A suicidally disillusioned liberal politician puts a contract out on himself and takes the opportunity to be bluntly honest with his voters by affecting the rhythms and speech of hip-hop music and culture.
This movie tells the true story of John Reed, a radical American journalist around the time of World War I. He soon meets Louise Bryant, a respectable married woman, who dumps her husband for Reed and becomes an important feminist and radical in her own right. After involvement with labor and political disputes in the US, they go to Russia in time for the October Revolution in 1917, when the Communists siezed power. Inspired, they return to the US, hoping to lead a similar revolution. A particularly fascinating aspect of the movie is the inclusion of interviews with "witnesses", the real-life surviving participants in the events of the movie. Written by
During the tram ride in Petrograd there is a modern traffic sign visible (a yellow line on red background: forbidden driving direction). See more »
Was that in 1913 or 17? I can't remember now. Uh, I'm, uh, beginning to forget all the people that I used to know, see?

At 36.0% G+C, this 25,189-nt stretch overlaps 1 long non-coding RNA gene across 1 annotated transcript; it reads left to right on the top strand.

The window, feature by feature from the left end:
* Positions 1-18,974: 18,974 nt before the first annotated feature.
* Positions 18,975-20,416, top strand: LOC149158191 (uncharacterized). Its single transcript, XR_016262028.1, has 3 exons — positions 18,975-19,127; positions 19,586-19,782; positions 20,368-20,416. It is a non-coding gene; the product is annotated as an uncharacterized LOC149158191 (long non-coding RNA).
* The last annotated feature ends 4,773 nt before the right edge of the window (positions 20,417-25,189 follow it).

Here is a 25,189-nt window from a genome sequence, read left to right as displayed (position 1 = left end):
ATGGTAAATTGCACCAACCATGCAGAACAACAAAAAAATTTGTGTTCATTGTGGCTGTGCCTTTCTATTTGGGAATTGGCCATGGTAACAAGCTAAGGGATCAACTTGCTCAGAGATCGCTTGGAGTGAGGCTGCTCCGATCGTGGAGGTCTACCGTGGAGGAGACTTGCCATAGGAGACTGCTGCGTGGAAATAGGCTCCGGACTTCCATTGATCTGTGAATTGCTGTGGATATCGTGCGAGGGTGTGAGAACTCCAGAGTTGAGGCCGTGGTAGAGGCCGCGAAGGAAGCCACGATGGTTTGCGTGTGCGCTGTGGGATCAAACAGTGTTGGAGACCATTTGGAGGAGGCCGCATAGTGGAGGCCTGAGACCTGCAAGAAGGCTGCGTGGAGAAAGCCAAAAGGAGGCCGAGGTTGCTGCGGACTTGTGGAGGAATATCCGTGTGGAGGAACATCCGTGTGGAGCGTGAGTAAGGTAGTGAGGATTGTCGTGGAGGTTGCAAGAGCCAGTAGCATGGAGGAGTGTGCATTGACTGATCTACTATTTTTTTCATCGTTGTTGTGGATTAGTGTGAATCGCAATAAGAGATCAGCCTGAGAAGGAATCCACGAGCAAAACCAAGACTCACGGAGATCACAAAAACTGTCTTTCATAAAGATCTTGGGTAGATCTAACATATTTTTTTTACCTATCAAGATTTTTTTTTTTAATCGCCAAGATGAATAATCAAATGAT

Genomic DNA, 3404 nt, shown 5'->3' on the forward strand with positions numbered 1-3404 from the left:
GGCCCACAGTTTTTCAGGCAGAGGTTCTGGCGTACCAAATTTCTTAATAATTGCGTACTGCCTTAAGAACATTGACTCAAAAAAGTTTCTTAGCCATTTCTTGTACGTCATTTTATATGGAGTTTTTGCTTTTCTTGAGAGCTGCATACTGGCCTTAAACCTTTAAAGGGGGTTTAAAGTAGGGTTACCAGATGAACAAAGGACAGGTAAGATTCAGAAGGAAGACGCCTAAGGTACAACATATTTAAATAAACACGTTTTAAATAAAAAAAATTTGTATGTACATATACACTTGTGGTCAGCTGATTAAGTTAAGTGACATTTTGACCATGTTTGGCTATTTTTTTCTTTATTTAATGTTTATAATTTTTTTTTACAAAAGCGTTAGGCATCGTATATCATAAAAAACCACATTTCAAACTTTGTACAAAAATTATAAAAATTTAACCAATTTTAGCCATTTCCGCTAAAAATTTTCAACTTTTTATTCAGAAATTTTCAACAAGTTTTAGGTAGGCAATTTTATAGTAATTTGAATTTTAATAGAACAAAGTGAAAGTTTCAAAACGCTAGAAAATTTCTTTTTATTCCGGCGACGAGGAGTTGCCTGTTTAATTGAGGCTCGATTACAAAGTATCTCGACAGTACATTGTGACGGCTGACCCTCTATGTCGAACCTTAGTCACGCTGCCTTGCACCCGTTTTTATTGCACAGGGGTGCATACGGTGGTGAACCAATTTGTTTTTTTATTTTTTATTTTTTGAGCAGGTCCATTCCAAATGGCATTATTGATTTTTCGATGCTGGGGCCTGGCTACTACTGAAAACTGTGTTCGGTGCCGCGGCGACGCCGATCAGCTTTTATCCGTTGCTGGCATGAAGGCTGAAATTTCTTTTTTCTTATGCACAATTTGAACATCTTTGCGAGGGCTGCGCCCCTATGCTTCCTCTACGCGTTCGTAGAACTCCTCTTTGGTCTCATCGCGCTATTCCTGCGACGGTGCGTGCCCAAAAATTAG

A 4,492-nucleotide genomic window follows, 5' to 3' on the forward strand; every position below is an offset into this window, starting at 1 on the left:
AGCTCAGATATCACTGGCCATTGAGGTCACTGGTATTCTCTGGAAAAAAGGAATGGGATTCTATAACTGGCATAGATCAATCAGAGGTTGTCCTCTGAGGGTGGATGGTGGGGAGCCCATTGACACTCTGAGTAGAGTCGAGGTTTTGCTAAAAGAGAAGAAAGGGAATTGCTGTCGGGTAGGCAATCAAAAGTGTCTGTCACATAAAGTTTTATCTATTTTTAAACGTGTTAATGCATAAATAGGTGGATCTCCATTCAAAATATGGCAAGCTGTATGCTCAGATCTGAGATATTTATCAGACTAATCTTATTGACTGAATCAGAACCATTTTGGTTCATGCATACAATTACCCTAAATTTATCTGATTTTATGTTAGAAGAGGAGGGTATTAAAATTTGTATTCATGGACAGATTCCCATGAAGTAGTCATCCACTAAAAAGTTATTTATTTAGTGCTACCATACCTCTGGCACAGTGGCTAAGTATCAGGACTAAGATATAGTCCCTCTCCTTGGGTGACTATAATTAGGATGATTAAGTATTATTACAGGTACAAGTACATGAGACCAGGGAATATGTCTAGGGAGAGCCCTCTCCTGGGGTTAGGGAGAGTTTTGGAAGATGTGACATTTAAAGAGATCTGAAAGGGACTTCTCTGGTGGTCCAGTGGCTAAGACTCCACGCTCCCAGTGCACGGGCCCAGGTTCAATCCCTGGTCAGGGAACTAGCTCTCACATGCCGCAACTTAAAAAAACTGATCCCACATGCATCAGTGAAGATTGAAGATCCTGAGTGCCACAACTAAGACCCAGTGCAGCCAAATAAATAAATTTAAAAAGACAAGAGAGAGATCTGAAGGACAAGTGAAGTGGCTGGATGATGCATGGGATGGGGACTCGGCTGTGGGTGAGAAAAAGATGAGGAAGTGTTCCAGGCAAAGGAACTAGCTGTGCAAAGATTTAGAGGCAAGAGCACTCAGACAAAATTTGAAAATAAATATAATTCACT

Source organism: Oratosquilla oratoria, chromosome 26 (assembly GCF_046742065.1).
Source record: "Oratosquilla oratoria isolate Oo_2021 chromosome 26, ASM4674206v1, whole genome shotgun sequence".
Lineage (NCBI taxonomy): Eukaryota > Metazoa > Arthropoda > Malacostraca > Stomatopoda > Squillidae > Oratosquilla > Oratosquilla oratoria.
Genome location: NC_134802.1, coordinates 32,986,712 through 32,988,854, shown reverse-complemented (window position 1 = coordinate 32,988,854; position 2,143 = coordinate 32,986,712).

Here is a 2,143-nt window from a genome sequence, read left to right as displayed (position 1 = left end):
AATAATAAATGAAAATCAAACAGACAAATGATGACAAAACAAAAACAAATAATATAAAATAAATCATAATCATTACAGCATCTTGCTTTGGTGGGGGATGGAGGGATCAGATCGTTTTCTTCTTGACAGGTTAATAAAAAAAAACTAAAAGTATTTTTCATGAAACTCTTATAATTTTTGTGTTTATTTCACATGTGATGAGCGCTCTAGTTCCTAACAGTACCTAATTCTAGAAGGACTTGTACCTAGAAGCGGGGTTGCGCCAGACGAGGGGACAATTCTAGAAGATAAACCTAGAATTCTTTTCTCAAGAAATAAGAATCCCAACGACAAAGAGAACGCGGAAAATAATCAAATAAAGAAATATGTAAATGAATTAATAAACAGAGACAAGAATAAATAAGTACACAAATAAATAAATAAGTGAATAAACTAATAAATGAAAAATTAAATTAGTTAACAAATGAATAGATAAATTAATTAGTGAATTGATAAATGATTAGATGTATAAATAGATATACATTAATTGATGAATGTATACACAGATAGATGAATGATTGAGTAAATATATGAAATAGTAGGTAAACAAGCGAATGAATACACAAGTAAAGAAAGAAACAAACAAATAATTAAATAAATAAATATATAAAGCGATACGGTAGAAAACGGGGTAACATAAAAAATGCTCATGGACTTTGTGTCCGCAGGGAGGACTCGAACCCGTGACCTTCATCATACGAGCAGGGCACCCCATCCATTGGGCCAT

Do I remember Louise Bryant? Why, of course, I couldn't forget her if I tried.
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As the credits roll, additional interviews with the 'witnesses' play. See more »
Warren Beatty makes himself the only director to get Oscar nominations in Best Producer (picture), director, actor and writer twice (Heaven Can Wait is the other one), and he won his only Oscar (besides his honorary Thalberg award in 2000) for direction here. And it is well deserved. Mainly because this is the best film about communism and other political issues ever made.
Here, Beatty portrays journalist and idealist John Reed to maximum potential. He also comes of great with Diane Keaton as his love. Long, yet immensly entertaining and interesting, which was one of the few political films (besides maybe South Park) that got me thinking about communism. By the way, this film also won best conematography (Vittoro Storatto) and Best Supporting Actress (Maureen Stapleton as Emma Goldman), though I think it should've also won Oscars for Nicholson and Beatty. One of the better films (top 20) of the decade. A+
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